Back to our regularly scheduled programming. Spencer’s conclusion brings everything into focus…

As I compiled my data for this thesis I found the greatest error committed by Hubbard and his followers, and even extreme fans such as Ray Nelson, is that in their proposed solutions to society’s problems, they do not deal with any immediate difficulties, but instead argue for a new kind of society, circumventing existing problems. Utopianists make this central flaw in their ideologies: they propose the “final step” in human action, rather than the best next step. Such an attitude, which Scientologists in particular are guilty of, puts their followers farther out of touch with reality rather than allowing them to address its true nature.

Although fans familiar with science fiction ideology and symbolism may act as a check on some of the proselytization by Scientologists, we cannot leave them to shoulder the burden alone. Scholars and analysts could also study various movements in society which might pose threats to the rights of its members. Such studies would at least provide people with information that would allow them to make better choices in their actions and attitudes.

If the reader wishes to categorize this thesis, then it should be considered as a contribution to such an endeavour.

Thank you, Mr. Spencer, and yes, more than just a few ex-members, journalists, movie stars, scholars, and analysts have provided their insights since 1981.

Mike Rinder
The Underground Bunker (Tony Ortega)
Tony Ortega Substack
The Scientology Money Project (Jeffrey Augustine)
Chris Shelton
Jon Atack
Marc & Claire Headley
Aaron Smith-Levin
Amy Scobee
Apostate Alex
Leah Remini
Mark Bunker
Paulette Cooper
Jenna Miscavige Hill, niece of David Miscavige
Russell Miller, author of Bare-faced Messiah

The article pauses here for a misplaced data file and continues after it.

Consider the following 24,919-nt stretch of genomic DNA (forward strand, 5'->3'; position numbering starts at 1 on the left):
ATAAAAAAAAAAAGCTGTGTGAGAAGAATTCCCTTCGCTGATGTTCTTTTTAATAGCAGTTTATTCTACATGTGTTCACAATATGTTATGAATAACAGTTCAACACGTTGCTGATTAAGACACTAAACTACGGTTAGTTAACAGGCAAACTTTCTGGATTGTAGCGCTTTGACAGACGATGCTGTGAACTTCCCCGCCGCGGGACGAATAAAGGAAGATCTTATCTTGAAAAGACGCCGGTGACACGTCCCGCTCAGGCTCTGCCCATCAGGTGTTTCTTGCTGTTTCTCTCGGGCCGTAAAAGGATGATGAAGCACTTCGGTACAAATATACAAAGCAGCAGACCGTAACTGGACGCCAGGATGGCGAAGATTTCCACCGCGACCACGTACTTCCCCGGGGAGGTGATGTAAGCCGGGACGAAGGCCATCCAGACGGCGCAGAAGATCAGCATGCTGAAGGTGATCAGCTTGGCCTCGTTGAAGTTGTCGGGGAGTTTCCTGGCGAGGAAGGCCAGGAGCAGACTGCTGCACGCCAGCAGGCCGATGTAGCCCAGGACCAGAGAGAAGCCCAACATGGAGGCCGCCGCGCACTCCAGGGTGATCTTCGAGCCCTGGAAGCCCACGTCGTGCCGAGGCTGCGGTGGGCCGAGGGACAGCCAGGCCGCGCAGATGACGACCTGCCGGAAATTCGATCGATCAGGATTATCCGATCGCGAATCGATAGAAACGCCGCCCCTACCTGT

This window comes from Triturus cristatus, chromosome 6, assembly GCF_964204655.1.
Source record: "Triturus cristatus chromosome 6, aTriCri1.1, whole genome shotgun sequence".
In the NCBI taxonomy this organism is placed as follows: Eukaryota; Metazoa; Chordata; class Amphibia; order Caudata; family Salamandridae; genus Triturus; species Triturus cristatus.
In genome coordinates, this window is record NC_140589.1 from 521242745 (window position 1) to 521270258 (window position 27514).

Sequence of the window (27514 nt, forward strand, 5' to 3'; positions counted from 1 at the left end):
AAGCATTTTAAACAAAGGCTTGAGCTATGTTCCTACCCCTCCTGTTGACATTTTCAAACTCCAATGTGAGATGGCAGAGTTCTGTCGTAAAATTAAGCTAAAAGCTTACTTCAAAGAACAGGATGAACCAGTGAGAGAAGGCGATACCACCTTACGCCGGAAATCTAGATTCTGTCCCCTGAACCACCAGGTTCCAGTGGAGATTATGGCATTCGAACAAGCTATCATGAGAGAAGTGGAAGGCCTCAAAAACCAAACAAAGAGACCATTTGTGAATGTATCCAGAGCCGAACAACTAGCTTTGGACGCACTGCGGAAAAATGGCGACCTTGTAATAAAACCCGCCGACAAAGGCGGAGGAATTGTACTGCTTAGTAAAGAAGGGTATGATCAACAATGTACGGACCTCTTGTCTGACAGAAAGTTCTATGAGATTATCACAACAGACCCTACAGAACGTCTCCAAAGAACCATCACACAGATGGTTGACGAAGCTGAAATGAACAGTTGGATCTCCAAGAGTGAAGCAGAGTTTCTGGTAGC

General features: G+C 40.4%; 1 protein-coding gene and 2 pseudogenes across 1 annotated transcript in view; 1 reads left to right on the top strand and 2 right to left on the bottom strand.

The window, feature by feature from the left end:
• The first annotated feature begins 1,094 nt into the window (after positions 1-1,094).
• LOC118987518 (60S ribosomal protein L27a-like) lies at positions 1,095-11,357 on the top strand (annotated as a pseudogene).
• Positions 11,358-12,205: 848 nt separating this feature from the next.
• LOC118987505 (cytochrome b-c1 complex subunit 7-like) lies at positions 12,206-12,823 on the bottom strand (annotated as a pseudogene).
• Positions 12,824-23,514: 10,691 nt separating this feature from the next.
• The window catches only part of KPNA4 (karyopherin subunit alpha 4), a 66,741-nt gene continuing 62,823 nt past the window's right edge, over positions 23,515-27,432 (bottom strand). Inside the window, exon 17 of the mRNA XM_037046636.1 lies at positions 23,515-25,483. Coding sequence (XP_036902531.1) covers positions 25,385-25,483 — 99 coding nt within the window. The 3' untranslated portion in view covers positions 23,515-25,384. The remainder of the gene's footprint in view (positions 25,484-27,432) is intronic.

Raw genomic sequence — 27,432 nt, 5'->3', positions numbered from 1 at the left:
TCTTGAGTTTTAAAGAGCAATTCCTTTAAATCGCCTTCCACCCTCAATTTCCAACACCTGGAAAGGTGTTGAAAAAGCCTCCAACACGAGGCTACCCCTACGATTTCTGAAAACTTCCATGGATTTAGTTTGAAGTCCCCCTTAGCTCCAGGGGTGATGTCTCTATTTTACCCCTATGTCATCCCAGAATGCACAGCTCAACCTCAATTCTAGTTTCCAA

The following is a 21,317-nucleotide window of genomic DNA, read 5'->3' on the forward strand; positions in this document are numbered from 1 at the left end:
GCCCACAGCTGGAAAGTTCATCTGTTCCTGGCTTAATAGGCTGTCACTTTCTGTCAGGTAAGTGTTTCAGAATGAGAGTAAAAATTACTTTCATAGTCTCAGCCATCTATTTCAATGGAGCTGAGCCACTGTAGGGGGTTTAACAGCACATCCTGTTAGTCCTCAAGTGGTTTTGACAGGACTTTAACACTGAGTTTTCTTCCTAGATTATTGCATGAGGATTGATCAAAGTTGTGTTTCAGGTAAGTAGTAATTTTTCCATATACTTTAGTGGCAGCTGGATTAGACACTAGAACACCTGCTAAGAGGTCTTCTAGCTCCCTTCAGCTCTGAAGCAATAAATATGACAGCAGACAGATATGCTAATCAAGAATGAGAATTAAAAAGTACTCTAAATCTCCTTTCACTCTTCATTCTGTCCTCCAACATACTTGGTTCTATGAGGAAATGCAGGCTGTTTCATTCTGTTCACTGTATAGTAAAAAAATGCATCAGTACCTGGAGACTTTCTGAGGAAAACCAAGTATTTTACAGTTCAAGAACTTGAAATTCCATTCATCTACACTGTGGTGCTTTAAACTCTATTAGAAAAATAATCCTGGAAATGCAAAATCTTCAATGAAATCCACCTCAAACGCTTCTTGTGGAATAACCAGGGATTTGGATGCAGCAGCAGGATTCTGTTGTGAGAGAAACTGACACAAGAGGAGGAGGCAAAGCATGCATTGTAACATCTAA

John Sweeney, BBC Journalist
Tory Christman
Ron DeWolf, son of L. Ron Hubbard
Jamie DeWolf, great-grandson of L. Ron Hubbard
Jesse Prince
Rick Ross
Louis Theroux
And a long list of many others

And like they say on TV…

NOTE: HUGH ALAN DOUGLAS SPENCER is a pretty unique name. I’m thinking THIS is our guy some 40+ years later.

And he’s written a bunch of … WAIT FOR IT … science fiction books! Here is a compilation of “Why I Hunt Flying Saucers” thanks to the Internet Archive.

And a review of the book here

Hugh A. D. Spencer’s weird, wonderful, side-splitting short fiction has been delighting audiences for over 25 years. His stories have been published in a variety of magazines and anthologies and broadcast on National Public Radio satellite networks. Now collected together for the first time, Why I Hunt Flying Saucers And Other Fantasticals contains thirteen of his best-loved stories, along with all-new introductions by the author.

Malfunctioning household robots, an endless apocalyptic loop, potash-fueled interstellar travel, and more—these stories stretch science fiction to its limit and bring it into our backyards at the same time.

He’s not quite on par with L. Ron Hubbard, but he’s done his part … “Summary Bibliography: Hugh A. D. Spencer.”

His Facebook page confirms he Studied Anthropology at McMaster University, class of 1981 (same date as this thesis). There is no online indication that he ever mentioned anything regarding Scientology beyond his Master’s thesis.

Oh yeah … In Readers’ Digest 1981 … “Scientology: The Sickness Spreads.”